At every turn, Mr. Baghdadi’s rise has been shaped by the United States’ involvement in Iraq — most of the political changes that fueled his fight, or led to his promotion, were born directly from some American action. And now he has forced a new chapter of that intervention, after ISIS’ military successes and brutal massacres of minorities in its advance prompted President Obama to order airstrikes in Iraq.

Mr. Baghdadi has seemed to revel in the fight, promising that ISIS would soon be in “direct confrontation” with the United States.

Still, when he first latched on to Al Qaeda, in the early years of the American occupation, it was not as a fighter, but rather as a religious figure. He has since declared himself caliph of the Islamic world, and pressed a violent campaign to root out religious minorities, like Shiites and Yazidis, that has brought condemnation even from Qaeda leaders.

Despite his reach for global stature, Mr. Baghdadi, in his early 40s, in many ways has remained more mysterious than any of the major jihadi figures who preceded him.

American and Iraqi officials have teams of intelligence analysts and operatives dedicated to stalking him, but have had little success in piecing together the arc of his life. And his recent appearance at a mosque in Mosul to deliver a sermon, a video of which was distributed online, was the first time many of his followers had ever seen him.

Mr. Baghdadi is said to have a doctorate in Islamic studies from a university in Baghdad, and was a mosque preacher in his hometown, Samarra. He also has an attractive pedigree, claiming to trace his ancestry to the Quraysh Tribe of the Prophet Muhammad.

Beyond that, almost every biographical point about Mr. Baghdadi is occluded by some confusion or another.

The Pentagon says that Mr. Baghdadi, after being arrested in Falluja in early 2004, was released that December with a large group of other prisoners deemed low level. But Hisham al-Hashimi, an Iraqi scholar who has researched Mr. Baghdadi’s life, sometimes on behalf of Iraqi intelligence, said that Mr. Baghdadi had spent five years in an American detention facility where, like many ISIS fighters now on the battlefield, he became more radicalized.

Mr. Hashimi said that Mr. Baghdadi had grown up in a poor family in a farming village near Samarra, and that his family was Sufi — a strain of Islam known for its tolerance. He said Mr. Baghdadi had come to Baghdad in the early 1990s, and over time became more radical.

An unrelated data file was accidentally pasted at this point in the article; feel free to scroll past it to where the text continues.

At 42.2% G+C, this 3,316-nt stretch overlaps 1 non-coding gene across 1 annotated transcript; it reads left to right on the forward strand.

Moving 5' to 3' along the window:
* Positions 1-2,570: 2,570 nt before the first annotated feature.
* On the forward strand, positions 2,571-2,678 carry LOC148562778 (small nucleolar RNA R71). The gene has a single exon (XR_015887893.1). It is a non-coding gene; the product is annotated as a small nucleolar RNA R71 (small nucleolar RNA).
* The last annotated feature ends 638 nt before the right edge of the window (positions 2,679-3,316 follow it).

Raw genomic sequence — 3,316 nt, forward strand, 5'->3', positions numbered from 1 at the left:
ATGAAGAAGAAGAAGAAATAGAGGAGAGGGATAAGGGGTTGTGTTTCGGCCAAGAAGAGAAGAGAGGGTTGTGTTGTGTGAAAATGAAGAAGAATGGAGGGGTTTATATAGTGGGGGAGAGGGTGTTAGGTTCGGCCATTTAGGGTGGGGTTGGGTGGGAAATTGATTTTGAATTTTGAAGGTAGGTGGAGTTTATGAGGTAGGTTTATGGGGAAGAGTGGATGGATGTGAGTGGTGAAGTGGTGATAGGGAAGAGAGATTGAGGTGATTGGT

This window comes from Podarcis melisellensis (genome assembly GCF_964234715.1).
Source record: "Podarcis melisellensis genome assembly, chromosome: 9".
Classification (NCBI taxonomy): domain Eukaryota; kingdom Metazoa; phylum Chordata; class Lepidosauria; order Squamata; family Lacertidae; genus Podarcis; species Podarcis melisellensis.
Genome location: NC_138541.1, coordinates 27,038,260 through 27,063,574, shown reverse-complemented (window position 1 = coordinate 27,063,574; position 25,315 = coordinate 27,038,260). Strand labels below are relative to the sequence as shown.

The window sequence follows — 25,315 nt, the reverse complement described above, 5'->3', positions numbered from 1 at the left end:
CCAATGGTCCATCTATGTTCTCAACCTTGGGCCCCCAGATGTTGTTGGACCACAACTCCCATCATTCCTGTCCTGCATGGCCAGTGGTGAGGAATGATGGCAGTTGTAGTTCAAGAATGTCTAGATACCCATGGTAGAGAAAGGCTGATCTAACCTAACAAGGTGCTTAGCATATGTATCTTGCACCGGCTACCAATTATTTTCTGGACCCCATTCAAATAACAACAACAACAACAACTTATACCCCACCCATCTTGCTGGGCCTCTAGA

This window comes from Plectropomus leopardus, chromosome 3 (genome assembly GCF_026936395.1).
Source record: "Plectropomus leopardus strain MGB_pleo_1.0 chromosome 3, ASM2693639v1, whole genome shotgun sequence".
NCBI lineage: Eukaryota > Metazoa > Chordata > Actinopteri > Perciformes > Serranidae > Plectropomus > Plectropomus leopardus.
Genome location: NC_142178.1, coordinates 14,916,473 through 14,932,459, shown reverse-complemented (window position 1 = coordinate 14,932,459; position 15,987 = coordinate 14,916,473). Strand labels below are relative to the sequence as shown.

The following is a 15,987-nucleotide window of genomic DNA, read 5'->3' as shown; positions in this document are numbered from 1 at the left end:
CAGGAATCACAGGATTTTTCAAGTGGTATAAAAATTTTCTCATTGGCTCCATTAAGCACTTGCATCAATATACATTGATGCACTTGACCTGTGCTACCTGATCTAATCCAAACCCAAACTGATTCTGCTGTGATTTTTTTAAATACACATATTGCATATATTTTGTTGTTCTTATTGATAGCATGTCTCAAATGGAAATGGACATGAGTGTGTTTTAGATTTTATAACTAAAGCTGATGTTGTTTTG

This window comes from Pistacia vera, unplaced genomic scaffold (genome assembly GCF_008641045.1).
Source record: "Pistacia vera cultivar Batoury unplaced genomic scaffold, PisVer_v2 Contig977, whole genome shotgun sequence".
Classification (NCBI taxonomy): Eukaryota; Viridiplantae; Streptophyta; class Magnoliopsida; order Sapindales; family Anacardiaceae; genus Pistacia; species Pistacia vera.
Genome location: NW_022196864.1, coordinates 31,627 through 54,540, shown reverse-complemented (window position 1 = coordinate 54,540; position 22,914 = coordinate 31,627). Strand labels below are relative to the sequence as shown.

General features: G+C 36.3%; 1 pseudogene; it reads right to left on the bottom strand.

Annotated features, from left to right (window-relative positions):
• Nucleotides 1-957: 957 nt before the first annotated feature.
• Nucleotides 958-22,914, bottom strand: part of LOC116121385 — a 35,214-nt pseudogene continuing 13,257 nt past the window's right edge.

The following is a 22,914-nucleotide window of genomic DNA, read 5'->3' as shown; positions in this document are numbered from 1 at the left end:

Early in the insurgency, he gravitated toward a new jihadi group led by the flamboyant Jordanian militant operative Abu Musab al-Zarqawi. Though Mr. Zarqawi’s group, Al Qaeda in Iraq, began as a mostly Iraqi insurgent organization, it claimed allegiance to the global Qaeda leadership, and over the years brought in more and more foreign leadership figures.

It is unclear how much prominence Mr. Baghdadi enjoyed under Mr. Zarqawi. Bruce Riedel, a former Central Intelligence Agency officer now at the Brookings Institution, recently wrote that Mr. Baghdadi had spent several years in Afghanistan, working alongside Mr. Zarqawi. But some officials say the American intelligence community does not believe Mr. Baghdadi has ever set foot outside the conflict zones of Iraq and Syria, and that he was never particularly close to Mr. Zarqawi.

The American operation that killed Mr. Zarqawi in 2006 was a huge blow to the organization’s leadership. But it was years later that Mr. Baghdadi got his chance to take the reins.

As the Americans were winding down their war in Iraq, they focused on trying to wipe out Al Qaeda in Iraq’s remaining leadership. In April 2010, a joint operation by Iraqi and American forces made the biggest strike against the group in years, killing its top two figures near Tikrit.

A month later, the group issued a statement announcing new leadership, and Mr. Baghdadi was at the top of the list. The Western intelligence community scrambled for information.

“Any idea who these guys are?” an analyst at Stratfor, a private intelligence company that then worked for the American government in Iraq, wrote in an email that has since been released by WikiLeaks. “These are likely nom de guerres, but are they associated with anyone we know?”

In June 2010, Stratfor published a report on the group that considered its prospects in the wake of the killings of the top leadership. The report stated, “the militant organization’s future for success looks bleak.”

Still, the report said, referring to the Islamic State of Iraq, then an alternative name for Al Qaeda in Iraq, “I.S.I.’s intent to establish an Islamic caliphate in Iraq has not diminished.”

The Sunni tribes of eastern Syria and Iraq’s Anbar and Nineveh Provinces have long had ties that run deeper than national boundaries, and ISIS was built on those relationships. Accordingly, as the group’s fortunes waned in Iraq, it found a new opportunity in the fight against Bashar al-Assad’s government in Syria.

As more moderate Syrian rebel groups were beaten down by the Syrian security forces and their allies, ISIS increasingly took control of the fight, in part on the strength of weapons and funding from its operations in Iraq and from jihadist supporters in the Arab world.

That fact has led American lawmakers and political figures, including former Secretary of State Hillary Rodham Clinton, to accuse President Obama of aiding ISIS’ rise in two ways: first by completely withdrawing American troops from Iraq in 2011, then by hesitating to arm more moderate Syrian opposition groups early in that conflict.